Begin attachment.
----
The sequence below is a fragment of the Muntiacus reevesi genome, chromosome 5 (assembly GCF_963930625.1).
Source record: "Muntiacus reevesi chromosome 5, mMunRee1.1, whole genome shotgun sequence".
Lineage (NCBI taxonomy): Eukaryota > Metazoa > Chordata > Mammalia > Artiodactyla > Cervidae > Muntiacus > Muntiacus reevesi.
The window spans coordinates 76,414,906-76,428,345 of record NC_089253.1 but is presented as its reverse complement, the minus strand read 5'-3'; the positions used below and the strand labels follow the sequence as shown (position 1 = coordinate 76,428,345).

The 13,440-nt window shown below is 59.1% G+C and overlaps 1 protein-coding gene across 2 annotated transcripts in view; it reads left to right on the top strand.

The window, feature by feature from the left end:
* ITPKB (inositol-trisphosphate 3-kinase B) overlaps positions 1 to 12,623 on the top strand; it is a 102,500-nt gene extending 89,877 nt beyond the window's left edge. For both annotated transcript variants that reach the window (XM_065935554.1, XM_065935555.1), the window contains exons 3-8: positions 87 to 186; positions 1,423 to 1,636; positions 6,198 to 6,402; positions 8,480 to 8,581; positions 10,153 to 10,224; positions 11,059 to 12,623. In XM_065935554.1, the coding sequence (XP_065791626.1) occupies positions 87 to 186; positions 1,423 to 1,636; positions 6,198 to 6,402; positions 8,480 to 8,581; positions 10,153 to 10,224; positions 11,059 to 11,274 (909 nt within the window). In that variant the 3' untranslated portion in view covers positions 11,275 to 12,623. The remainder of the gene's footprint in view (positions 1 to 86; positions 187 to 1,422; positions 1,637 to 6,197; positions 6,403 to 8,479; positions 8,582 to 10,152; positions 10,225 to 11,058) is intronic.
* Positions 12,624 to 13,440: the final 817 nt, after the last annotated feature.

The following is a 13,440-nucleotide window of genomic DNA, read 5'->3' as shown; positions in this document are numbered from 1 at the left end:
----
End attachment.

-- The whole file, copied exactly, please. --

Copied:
The sequence below is a fragment of the Muntiacus reevesi genome, chromosome 5 (assembly GCF_963930625.1).
Source record: "Muntiacus reevesi chromosome 5, mMunRee1.1, whole genome shotgun sequence".
Lineage (NCBI taxonomy): Eukaryota > Metazoa > Chordata > Mammalia > Artiodactyla > Cervidae > Muntiacus > Muntiacus reevesi.
The window spans coordinates 76,414,906-76,428,345 of record NC_089253.1 but is presented as its reverse complement, the minus strand read 5'-3'; the positions used below and the strand labels follow the sequence as shown (position 1 = coordinate 76,428,345).

The 13,440-nt window shown below is 59.1% G+C and overlaps 1 protein-coding gene across 2 annotated transcripts in view; it reads left to right on the top strand.

The window, feature by feature from the left end:
* ITPKB (inositol-trisphosphate 3-kinase B) overlaps positions 1 to 12,623 on the top strand; it is a 102,500-nt gene extending 89,877 nt beyond the window's left edge. For both annotated transcript variants that reach the window (XM_065935554.1, XM_065935555.1), the window contains exons 3-8: positions 87 to 186; positions 1,423 to 1,636; positions 6,198 to 6,402; positions 8,480 to 8,581; positions 10,153 to 10,224; positions 11,059 to 12,623. In XM_065935554.1, the coding sequence (XP_065791626.1) occupies positions 87 to 186; positions 1,423 to 1,636; positions 6,198 to 6,402; positions 8,480 to 8,581; positions 10,153 to 10,224; positions 11,059 to 11,274 (909 nt within the window). In that variant the 3' untranslated portion in view covers positions 11,275 to 12,623. The remainder of the gene's footprint in view (positions 1 to 86; positions 187 to 1,422; positions 1,637 to 6,197; positions 6,403 to 8,479; positions 8,582 to 10,152; positions 10,225 to 11,058) is intronic.
* Positions 12,624 to 13,440: the final 817 nt, after the last annotated feature.

The following is a 13,440-nucleotide window of genomic DNA, read 5'->3' as shown; positions in this document are numbered from 1 at the left end: